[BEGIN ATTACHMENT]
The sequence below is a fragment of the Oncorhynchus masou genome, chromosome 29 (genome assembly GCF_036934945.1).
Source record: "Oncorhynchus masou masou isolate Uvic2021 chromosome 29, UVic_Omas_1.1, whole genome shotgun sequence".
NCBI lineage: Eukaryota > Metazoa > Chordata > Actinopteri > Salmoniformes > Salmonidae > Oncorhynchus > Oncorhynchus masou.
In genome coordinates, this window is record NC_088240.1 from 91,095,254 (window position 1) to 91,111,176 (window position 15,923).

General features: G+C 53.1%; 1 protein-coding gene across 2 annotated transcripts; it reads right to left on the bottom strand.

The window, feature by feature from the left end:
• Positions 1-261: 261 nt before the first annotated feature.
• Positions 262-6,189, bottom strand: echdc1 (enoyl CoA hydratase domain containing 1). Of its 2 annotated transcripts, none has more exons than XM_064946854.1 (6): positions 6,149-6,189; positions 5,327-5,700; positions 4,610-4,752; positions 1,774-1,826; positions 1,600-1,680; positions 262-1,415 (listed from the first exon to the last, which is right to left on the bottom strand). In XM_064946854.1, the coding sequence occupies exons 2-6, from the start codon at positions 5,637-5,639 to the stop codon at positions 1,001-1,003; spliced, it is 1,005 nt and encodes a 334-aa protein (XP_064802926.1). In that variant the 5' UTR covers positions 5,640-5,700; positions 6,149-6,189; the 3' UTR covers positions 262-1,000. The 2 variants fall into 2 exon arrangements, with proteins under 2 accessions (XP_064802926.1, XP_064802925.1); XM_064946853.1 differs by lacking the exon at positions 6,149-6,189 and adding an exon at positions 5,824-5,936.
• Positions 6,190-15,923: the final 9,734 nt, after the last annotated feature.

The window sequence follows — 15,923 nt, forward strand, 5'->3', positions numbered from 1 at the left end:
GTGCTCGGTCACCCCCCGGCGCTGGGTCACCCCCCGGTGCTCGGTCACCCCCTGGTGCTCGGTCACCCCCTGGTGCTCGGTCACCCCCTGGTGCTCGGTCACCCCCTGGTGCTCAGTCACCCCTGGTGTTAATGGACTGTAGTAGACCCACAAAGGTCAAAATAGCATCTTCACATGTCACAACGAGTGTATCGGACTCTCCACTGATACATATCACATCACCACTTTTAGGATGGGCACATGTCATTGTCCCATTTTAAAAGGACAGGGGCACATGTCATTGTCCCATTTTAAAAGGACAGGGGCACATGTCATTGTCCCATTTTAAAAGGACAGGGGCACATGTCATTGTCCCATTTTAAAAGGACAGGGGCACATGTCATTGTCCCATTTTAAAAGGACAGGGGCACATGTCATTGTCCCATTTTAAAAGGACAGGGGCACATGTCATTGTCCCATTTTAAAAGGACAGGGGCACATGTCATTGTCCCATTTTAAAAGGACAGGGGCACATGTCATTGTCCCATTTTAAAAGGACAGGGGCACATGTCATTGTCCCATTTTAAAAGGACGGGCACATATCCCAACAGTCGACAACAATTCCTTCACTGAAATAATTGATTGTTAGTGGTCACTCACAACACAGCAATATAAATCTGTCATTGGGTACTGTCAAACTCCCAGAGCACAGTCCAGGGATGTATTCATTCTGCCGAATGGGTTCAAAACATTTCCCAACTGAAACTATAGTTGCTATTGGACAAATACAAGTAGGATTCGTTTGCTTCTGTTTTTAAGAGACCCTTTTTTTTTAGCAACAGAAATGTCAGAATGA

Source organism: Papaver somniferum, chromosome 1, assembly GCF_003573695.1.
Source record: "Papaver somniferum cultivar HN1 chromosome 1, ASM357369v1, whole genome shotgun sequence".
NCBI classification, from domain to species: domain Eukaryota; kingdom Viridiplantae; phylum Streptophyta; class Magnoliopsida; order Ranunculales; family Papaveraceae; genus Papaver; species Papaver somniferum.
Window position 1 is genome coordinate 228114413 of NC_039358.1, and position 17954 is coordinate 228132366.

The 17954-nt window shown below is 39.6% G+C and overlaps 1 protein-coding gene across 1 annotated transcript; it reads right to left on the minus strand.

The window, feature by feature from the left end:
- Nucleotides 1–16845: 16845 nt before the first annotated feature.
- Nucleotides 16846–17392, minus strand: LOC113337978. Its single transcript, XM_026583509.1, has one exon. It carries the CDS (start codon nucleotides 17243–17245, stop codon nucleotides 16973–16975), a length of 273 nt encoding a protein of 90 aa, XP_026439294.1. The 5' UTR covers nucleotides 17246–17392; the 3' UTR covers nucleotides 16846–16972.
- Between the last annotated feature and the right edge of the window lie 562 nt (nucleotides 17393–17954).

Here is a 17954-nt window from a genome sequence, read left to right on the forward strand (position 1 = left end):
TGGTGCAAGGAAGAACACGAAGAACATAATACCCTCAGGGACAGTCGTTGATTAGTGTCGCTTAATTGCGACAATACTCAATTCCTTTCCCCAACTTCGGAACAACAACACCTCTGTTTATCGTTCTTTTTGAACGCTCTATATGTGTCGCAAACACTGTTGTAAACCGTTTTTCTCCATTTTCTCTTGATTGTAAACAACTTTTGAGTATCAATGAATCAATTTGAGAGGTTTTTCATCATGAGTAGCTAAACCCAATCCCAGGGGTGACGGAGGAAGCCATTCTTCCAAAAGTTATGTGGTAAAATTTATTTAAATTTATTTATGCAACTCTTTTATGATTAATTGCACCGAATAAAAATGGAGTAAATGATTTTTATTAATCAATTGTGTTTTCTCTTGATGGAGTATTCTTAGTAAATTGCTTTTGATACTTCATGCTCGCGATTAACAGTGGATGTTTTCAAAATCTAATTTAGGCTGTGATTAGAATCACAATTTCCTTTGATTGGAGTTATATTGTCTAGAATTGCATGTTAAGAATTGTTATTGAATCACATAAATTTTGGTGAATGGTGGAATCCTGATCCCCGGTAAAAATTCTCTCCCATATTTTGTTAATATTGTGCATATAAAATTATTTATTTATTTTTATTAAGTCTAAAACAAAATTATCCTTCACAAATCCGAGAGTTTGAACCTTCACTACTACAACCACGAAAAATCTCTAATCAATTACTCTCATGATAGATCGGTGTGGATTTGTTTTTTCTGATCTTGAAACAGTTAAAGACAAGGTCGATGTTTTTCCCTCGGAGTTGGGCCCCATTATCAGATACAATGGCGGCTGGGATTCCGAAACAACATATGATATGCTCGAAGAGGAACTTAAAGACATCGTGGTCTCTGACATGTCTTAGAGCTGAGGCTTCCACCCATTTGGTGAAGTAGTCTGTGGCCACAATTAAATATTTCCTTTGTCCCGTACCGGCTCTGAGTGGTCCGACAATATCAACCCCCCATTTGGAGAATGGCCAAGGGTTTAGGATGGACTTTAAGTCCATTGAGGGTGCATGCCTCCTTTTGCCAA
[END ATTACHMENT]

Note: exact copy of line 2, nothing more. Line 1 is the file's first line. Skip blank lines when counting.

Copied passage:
Source record: "Oncorhynchus masou masou isolate Uvic2021 chromosome 29, UVic_Omas_1.1, whole genome shotgun sequence".